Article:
The revised text also deletes a section that had listed several advantages of plastic bags. Among them: that plastic grocery bags require 70 percent less energy to manufacture than paper bags, that they cost less to transport, that they can be reused and that they can be recycled and made into different products. Also deleted was a list of five questions that students could use to determine whether there were advantages to plastic shopping bags.All I can think of are the millions of gallons of fuel plastic bags have saved as compared to the use of paper sacks. And think of the tons and tons of dioxin that was circumvented by the use of plastic bags over paper sacks.
Instead, the revised guide — issued Oct. 26 — simply says that “plastic bags are durable, lightweight and take up less space than paper bags … and can be recycled.”
With regard to the plastic bag recycling rate, the new text hedges on what that rate may be, saying that “recycling rates specific to plastic shopping bags are not currently calculated by state or federal agencies.”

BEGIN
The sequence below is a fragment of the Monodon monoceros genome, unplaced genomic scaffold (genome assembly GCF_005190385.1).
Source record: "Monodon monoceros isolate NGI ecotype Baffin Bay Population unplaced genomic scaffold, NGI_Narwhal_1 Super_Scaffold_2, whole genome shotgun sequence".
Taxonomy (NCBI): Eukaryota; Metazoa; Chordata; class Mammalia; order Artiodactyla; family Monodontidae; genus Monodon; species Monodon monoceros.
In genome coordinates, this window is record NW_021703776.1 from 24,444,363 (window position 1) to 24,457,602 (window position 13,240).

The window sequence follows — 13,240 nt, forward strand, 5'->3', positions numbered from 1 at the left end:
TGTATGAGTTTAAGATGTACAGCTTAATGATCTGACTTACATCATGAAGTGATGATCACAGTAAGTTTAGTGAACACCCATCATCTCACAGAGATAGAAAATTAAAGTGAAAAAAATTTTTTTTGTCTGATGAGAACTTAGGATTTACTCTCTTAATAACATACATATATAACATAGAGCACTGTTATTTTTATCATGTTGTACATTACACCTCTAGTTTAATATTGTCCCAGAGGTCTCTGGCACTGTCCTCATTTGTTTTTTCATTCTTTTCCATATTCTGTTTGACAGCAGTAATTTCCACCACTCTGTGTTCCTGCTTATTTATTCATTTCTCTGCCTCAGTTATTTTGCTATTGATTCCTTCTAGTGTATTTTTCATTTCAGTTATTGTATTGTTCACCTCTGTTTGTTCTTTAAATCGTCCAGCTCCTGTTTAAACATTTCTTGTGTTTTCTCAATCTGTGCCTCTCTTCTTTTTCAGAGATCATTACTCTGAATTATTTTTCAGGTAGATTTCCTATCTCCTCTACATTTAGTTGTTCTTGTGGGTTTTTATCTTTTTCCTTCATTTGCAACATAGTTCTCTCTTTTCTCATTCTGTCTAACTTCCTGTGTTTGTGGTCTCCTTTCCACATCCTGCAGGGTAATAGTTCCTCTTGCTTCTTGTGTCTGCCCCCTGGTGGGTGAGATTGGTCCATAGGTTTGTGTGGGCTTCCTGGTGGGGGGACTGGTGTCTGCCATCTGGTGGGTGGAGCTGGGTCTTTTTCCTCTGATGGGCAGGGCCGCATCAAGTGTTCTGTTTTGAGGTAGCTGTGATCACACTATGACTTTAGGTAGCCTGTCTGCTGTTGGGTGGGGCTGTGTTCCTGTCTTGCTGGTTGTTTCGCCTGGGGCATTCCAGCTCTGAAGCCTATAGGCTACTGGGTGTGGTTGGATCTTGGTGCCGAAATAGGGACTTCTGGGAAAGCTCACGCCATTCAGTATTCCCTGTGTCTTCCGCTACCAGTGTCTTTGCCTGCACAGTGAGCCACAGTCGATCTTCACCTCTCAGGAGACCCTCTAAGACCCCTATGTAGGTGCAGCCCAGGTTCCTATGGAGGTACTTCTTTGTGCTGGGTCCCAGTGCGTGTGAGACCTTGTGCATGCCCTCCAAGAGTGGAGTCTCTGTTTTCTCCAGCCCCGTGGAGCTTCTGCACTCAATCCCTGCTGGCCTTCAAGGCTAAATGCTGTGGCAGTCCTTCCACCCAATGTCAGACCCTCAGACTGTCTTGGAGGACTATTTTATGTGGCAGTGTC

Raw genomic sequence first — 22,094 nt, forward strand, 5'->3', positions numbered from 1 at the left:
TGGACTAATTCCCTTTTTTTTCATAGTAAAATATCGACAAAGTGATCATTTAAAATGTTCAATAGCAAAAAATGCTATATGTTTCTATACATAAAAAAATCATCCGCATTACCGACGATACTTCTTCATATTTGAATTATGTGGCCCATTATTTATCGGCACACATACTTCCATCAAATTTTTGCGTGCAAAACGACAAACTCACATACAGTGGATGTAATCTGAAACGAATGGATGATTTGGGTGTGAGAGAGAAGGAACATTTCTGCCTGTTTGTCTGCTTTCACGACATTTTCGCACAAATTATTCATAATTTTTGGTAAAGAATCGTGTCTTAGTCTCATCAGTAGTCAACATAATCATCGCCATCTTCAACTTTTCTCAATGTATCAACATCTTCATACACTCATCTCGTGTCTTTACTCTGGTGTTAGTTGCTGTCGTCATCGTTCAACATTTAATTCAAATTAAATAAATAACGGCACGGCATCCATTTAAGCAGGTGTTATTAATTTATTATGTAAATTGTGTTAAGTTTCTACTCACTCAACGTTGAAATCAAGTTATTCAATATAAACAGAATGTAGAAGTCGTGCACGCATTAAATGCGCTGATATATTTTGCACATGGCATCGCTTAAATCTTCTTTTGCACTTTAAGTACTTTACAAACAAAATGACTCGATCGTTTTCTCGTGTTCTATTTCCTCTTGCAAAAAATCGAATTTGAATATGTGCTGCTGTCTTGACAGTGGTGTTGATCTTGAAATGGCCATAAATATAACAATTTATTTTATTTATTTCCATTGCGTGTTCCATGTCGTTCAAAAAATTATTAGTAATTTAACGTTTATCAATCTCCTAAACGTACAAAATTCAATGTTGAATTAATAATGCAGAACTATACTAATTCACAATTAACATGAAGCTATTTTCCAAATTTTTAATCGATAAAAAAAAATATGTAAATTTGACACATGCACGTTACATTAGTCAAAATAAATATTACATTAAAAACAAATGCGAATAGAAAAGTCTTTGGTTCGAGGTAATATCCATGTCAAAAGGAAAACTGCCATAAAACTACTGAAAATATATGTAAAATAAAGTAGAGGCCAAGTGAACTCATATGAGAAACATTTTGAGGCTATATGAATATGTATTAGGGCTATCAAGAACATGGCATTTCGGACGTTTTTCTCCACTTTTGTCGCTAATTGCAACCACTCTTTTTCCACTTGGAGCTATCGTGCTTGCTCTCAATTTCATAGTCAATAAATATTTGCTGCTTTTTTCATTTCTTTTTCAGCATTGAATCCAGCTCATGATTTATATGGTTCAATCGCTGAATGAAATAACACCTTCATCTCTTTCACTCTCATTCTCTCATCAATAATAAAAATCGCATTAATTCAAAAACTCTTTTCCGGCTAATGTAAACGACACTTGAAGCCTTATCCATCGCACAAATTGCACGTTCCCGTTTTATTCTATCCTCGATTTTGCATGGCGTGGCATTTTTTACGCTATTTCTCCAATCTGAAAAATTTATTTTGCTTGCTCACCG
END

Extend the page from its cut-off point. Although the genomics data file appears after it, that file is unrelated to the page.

However, the revised guide does include a reference to a CalRecycle estimate suggesting that recycling rates for plastic bags distributed by stores in California was 3 percent in 2009; and another to an EPA estimate that the nationwide recycling rate for bags, sacks and plastic wrap is 9 percent.
Also, I think of the pristine water ways and chemicals and energy saved since polyethylene production requires little water and virually no water as part of the process like paper mills require. No river choking BOD levels.
Also, consider the VAST volumes of landfill SAVED because plastic bags (unfortunately) are landfilled INSTEAD of paper sacks.
The use of platic bags is MONUMENTAL in saving our environment and creating wealth and jobs for people.
And all of this happened because we switched from paper to plastic. We were able to eat our cake and have it, too!